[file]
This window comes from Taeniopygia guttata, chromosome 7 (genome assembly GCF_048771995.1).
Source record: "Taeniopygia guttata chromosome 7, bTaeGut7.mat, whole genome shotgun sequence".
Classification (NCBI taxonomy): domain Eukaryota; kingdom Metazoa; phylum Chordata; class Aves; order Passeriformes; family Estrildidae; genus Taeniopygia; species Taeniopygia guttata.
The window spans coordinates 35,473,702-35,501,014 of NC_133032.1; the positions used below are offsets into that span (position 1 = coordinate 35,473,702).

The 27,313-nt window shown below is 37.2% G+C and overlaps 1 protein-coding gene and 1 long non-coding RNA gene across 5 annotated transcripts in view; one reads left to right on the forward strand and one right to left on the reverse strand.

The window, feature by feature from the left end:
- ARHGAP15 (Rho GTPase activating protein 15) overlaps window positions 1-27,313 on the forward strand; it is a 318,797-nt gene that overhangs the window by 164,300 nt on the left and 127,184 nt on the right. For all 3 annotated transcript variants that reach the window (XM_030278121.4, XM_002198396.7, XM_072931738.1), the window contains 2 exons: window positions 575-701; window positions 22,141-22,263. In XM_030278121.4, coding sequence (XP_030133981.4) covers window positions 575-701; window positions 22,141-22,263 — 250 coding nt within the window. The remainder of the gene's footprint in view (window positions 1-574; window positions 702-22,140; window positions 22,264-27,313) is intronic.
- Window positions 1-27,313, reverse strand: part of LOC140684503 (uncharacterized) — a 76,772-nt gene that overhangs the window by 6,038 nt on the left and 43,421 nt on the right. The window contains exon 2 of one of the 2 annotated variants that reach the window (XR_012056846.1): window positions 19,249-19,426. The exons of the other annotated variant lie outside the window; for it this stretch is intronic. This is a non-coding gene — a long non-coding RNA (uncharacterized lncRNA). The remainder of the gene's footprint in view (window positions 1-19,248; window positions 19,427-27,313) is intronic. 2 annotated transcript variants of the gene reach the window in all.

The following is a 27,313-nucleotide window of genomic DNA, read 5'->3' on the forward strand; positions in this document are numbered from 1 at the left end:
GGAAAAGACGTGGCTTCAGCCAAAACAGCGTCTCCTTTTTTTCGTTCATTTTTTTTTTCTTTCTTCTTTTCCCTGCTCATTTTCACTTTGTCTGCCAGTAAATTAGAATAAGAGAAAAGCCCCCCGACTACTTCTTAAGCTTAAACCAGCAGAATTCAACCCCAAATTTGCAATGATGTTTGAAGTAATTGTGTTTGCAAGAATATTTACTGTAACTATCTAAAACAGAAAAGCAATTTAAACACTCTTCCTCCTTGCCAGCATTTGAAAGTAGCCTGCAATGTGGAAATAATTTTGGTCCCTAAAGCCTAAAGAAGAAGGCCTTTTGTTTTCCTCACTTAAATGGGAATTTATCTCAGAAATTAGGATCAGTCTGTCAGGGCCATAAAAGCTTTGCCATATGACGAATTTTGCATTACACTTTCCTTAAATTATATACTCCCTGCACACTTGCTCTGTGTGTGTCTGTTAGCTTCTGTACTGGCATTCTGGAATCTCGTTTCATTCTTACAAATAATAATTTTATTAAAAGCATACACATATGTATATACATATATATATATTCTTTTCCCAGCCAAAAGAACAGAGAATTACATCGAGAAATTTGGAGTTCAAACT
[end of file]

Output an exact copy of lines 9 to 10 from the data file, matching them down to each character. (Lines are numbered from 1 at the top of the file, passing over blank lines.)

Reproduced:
The following is a 27,313-nucleotide window of genomic DNA, read 5'->3' on the forward strand; positions in this document are numbered from 1 at the left end:
GGAAAAGACGTGGCTTCAGCCAAAACAGCGTCTCCTTTTTTTCGTTCATTTTTTTTTTCTTTCTTCTTTTCCCTGCTCATTTTCACTTTGTCTGCCAGTAAATTAGAATAAGAGAAAAGCCCCCCGACTACTTCTTAAGCTTAAACCAGCAGAATTCAACCCCAAATTTGCAATGATGTTTGAAGTAATTGTGTTTGCAAGAATATTTACTGTAACTATCTAAAACAGAAAAGCAATTTAAACACTCTTCCTCCTTGCCAGCATTTGAAAGTAGCCTGCAATGTGGAAATAATTTTGGTCCCTAAAGCCTAAAGAAGAAGGCCTTTTGTTTTCCTCACTTAAATGGGAATTTATCTCAGAAATTAGGATCAGTCTGTCAGGGCCATAAAAGCTTTGCCATATGACGAATTTTGCATTACACTTTCCTTAAATTATATACTCCCTGCACACTTGCTCTGTGTGTGTCTGTTAGCTTCTGTACTGGCATTCTGGAATCTCGTTTCATTCTTACAAATAATAATTTTATTAAAAGCATACACATATGTATATACATATATATATATTCTTTTCCCAGCCAAAAGAACAGAGAATTACATCGAGAAATTTGGAGTTCAAACT